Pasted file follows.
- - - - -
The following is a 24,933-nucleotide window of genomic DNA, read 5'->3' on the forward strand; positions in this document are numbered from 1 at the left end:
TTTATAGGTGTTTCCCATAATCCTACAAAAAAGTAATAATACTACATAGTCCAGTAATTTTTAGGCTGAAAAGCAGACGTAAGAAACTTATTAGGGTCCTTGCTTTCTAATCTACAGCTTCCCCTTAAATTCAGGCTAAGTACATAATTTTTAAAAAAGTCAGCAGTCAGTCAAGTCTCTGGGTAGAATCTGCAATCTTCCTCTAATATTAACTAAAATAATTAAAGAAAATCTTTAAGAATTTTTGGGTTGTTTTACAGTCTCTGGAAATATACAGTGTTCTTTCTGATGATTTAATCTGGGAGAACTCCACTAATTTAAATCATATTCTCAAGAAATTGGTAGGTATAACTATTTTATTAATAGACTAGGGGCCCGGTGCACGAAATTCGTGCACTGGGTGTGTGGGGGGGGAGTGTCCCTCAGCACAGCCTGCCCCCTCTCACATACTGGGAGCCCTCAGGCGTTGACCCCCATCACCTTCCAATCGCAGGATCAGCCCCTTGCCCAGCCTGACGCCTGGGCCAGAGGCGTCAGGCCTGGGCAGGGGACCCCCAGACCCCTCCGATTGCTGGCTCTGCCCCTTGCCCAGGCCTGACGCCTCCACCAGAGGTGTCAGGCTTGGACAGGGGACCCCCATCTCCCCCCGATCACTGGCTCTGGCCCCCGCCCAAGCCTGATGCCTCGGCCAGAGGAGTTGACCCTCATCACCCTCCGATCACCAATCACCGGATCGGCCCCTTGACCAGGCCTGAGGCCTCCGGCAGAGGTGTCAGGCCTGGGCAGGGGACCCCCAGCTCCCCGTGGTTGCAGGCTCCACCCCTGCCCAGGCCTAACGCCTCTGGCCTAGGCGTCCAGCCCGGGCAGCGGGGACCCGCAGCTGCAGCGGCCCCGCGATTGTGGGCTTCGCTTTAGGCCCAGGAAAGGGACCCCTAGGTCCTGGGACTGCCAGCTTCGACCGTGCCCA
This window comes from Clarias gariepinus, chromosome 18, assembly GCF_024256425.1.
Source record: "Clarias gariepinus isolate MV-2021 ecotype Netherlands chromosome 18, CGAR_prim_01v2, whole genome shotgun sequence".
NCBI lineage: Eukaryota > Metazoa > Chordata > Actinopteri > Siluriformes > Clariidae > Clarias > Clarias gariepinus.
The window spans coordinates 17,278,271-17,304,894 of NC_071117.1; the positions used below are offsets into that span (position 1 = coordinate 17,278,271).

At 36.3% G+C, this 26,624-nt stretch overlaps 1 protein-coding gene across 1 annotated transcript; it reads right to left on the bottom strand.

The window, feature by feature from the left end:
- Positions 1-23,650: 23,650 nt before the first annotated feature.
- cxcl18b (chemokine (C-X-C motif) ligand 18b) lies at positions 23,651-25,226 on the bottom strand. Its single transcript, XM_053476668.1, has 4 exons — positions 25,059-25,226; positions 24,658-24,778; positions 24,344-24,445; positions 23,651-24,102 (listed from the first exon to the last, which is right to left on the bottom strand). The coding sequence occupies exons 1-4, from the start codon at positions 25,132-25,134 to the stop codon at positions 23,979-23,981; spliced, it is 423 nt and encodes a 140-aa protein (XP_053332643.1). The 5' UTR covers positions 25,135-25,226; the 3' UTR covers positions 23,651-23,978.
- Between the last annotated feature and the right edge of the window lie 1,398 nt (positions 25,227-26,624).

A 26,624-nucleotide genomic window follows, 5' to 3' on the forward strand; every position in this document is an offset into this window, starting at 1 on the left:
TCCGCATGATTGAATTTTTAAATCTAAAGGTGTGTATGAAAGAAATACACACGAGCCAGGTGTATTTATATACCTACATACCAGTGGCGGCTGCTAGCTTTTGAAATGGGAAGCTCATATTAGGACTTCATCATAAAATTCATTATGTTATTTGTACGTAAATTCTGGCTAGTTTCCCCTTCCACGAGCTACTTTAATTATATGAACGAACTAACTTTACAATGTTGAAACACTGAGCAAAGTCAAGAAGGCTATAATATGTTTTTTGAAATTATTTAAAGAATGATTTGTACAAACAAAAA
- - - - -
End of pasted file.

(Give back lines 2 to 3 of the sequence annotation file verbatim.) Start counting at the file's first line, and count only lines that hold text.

TTTATAGGTGTTTCCCATAATCCTACAAAAAAGTAATAATACTACATAGTCCAGTAATTTTTAGGCTGAAAAGCAGACGTAAGAAACTTATTAGGGTCCTTGCTTTCTAATCTACAGCTTCCCCTTAAATTCAGGCTAAGTACATAATTTTTAAAAAAGTCAGCAGTCAGTCAAGTCTCTGGGTAGAATCTGCAATCTTCCTCTAATATTAACTAAAATAATTAAAGAAAATCTTTAAGAATTTTTGGGTTGTTTTACAGTCTCTGGAAATATACAGTGTTCTTTCTGATGATTTAATCTGGGAGAACTCCACTAATTTAAATCATATTCTCAAGAAATTGGTAGGTATAACTATTTTATTAATAGACTAGGGGCCCGGTGCACGAAATTCGTGCACTGGGTGTGTGGGGGGGGAGTGTCCCTCAGCACAGCCTGCCCCCTCTCACATACTGGGAGCCCTCAGGCGTTGACCCCCATCACCTTCCAATCGCAGGATCAGCCCCTTGCCCAGCCTGACGCCTGGGCCAGAGGCGTCAGGCCTGGGCAGGGGACCCCCAGACCCCTCCGATTGCTGGCTCTGCCCCTTGCCCAGGCCTGACGCCTCCACCAGAGGTGTCAGGCTTGGACAGGGGACCCCCATCTCCCCCCGATCACTGGCTCTGGCCCCCGCCCAAGCCTGATGCCTCGGCCAGAGGAGTTGACCCTCATCACCCTCCGATCACCAATCACCGGATCGGCCCCTTGACCAGGCCTGAGGCCTCCGGCAGAGGTGTCAGGCCTGGGCAGGGGACCCCCAGCTCCCCGTGGTTGCAGGCTCCACCCCTGCCCAGGCCTAACGCCTCTGGCCTAGGCGTCCAGCCCGGGCAGCGGGGACCCGCAGCTGCAGCGGCCCCGCGATTGTGGGCTTCGCTTTAGGCCCAGGAAAGGGACCCCTAGGTCCTGGGACTGCCAGCTTCGACCGTGCCCA
This window comes from Clarias gariepinus, chromosome 18, assembly GCF_024256425.1.